And I am pleased. Very pleased.

July 4, 2010

Coaching time again

Filed under: Uncategorized — Kathryn Colestock-Burke @ 6:39 am
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Ranger Kathryn at Upheaval Dome

Each of a ranger’s programs in this park is “coached” once near the middle of the season, and again at the end. Last week my informal talk at Upheaval Dome, a crazy 2-mile-wide crater of deformed stone in our park, was coached. It’s a difficult place to interpret as it has no tidy answers, no smoking gun, to explain its formation. I came up with the theme of ‘Mystery’ and assist people via guided questions to form their own conclusions. The coach, Paula, who’s been with the park service six years in multiple parks, sat disguised in visitor clothes about ten feet away; she brought a park map (to look inconspicuous) and a small notebook in which she scribbled incessantly. A stunted pinyon pine gave her a modicum of shade.

The visitors were thoughtful, well-read, and unafraid to take a stand. They asked good and hard questions, which is always a ranger treat. I’ve developed some skills at reading the questions behind their questions, which makes interpretation much more personal. (Ex: “Are there mountain lions in this park?” often means “Am I in danger of a cougar attack?” but they don’t want to say that. Good interpreters should address the unspoken question.) At Upheaval Dome, I encouraged each one to embrace the mystery instead of being in such a hurry to find a solution. That sounds like something my dad would do.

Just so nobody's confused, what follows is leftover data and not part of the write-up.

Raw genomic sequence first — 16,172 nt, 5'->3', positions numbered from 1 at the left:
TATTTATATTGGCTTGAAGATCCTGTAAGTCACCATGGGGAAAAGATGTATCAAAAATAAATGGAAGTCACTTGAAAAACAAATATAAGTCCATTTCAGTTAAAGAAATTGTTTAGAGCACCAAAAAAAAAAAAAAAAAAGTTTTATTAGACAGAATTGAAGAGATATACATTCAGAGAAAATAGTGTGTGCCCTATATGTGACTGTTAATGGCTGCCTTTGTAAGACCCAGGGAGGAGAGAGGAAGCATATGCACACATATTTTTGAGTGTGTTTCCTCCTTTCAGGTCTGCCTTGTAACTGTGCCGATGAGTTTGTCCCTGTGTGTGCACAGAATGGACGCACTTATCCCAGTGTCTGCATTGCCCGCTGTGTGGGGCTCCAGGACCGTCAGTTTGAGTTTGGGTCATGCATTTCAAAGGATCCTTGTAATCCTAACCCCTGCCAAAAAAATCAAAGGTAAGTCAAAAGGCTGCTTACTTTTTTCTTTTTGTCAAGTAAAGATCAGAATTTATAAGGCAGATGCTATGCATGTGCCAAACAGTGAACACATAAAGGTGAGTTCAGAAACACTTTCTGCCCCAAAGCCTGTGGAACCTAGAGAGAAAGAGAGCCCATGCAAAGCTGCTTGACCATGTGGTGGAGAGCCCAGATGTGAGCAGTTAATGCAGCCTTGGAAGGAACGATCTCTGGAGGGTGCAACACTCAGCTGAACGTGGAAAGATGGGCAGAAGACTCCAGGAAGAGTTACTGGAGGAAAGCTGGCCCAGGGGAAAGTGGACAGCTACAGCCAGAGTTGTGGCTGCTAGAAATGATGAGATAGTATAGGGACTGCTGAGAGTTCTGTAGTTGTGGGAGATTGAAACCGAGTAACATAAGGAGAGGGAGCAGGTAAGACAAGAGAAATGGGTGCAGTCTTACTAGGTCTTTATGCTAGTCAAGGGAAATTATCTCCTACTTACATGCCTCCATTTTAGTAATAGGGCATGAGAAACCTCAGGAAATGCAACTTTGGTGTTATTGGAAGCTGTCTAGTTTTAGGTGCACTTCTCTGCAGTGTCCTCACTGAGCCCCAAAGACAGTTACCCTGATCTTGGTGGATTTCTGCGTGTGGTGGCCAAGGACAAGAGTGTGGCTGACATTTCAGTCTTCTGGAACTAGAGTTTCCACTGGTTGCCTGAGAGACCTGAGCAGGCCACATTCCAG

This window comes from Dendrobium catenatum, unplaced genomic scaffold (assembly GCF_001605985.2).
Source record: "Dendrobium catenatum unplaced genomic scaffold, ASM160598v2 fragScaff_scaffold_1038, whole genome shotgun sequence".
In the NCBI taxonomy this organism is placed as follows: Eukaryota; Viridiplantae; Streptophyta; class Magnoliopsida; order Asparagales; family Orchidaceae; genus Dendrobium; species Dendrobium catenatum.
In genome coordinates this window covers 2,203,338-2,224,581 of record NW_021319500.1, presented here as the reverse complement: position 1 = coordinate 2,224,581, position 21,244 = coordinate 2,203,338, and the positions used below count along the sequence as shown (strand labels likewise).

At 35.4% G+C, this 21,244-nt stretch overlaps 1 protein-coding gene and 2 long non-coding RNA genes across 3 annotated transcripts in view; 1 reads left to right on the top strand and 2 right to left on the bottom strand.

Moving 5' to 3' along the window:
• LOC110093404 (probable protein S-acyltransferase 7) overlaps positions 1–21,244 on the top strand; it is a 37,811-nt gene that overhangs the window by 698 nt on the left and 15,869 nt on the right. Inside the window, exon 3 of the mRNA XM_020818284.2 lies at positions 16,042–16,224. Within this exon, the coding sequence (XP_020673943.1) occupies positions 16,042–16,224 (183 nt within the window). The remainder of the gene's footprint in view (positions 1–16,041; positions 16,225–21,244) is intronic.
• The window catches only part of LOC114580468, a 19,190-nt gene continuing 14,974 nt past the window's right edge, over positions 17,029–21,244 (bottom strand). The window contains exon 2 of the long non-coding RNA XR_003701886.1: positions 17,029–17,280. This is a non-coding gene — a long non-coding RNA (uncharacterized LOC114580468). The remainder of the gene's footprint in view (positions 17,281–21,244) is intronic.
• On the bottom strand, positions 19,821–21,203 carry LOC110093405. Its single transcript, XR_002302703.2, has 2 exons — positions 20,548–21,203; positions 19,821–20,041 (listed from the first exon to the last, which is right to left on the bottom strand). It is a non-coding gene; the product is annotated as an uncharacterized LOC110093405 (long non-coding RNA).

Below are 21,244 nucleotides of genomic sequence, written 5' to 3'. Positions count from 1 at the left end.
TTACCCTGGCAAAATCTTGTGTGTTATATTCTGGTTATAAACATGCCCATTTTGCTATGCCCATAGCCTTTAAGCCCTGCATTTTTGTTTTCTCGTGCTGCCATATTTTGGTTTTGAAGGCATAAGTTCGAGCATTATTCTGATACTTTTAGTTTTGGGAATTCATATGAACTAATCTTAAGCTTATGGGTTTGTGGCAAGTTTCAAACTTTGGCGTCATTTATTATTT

After 65 minutes, Paula put away her water bottle and notebook; that was my cue to pack up and end the shift. As we hiked downhill to the parking lot, she shared her delight at my interpretive style and skill, and said, “You know how in school you sometimes get one of those teachers who ignites your curiosity and fans the flame of learning? How you just hang on their every word and want to learn more? You’re one of those, Kathryn. You’re so good. You belong here.”

So happy to be here.

I’m putting that in my blog for ME, not for you. When I am weary of applying to jobs and not making the cut, when I ask myself if it’s worth it, when I wonder in mid-winter’s doldrums what I am supposed to be doing, I will have Paula’s statement to re-read. It is a variation on what every previous coach has said. This niche is a wonderful fit for me, and deeply satisfying on every level. I’ve got to chase my dream.

July 3, 2010

Post #244

Filed under: Uncategorized — Kathryn Colestock-Burke @ 3:41 pm
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A not-so-everyday view in Canyonlands NP

How can I live and work in a park every day with views such as this one, and not be overwhelmed by the sheer beauty of it all? The spectacle is almost too much, at times. My soul quivers with excitement when light dapples the buttes and mesas in new ways, or a wildflower I’ve not seen yet bursts into bloom, or the scent of cliffrose or evening primrose beckons me to bury my face in the blossoms and inhale. I know some of you shake your head and think I am exaggerating, but this is as accurate as I can explain it. Every sensory thing is exciting to me. Walking to work this morning, I encountered a gorgeous 10-inch long lizard that proceeded to stand up on her hind legs and dash away. I was standing with my mouth agape, trying to comprehend what I had just seen, when my boss walked by and I had to find words to convey my astoundedness. It’s a good thing Karen understands and experiences that passion herself. She knows.

The calendar page has turned once more; after only one more page turn I have no park service work lined up for summer’s end. Last season’s departure was tough, very tough; it’s time for me to apply for more jobs.